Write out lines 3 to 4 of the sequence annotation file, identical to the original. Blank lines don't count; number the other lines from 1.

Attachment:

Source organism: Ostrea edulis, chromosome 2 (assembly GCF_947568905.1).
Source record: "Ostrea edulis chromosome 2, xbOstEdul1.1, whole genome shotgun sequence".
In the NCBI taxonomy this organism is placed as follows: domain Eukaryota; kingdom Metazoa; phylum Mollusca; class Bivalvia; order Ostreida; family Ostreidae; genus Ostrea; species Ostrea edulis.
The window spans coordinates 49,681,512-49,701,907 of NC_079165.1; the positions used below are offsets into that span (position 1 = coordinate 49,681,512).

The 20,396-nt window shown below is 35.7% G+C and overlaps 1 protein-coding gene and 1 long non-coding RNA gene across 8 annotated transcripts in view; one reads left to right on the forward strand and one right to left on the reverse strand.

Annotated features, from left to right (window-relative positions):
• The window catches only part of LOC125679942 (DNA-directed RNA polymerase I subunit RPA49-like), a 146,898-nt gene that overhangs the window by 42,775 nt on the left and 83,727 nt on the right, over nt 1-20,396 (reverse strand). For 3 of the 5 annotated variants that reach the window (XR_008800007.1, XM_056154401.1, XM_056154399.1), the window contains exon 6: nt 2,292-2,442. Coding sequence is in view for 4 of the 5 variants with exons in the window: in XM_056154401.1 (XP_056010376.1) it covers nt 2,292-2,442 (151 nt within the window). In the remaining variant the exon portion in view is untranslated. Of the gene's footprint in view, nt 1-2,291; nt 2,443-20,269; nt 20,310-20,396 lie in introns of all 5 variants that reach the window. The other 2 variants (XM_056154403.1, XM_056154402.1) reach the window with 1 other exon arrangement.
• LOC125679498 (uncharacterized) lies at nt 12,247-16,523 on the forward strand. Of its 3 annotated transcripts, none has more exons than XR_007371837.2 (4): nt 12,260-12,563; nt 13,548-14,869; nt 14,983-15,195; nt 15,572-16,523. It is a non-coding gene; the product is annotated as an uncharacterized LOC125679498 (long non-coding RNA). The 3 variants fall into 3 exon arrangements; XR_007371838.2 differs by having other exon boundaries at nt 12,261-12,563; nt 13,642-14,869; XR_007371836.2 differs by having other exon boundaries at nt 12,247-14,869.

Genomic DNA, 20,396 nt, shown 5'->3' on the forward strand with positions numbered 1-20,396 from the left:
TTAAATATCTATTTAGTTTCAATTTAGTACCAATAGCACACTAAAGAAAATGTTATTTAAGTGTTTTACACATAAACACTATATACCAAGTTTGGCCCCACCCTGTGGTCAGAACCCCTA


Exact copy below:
In the NCBI taxonomy this organism is placed as follows: domain Eukaryota; kingdom Metazoa; phylum Mollusca; class Bivalvia; order Ostreida; family Ostreidae; genus Ostrea; species Ostrea edulis.
The window spans coordinates 49,681,512-49,701,907 of NC_079165.1; the positions used below are offsets into that span (position 1 = coordinate 49,681,512).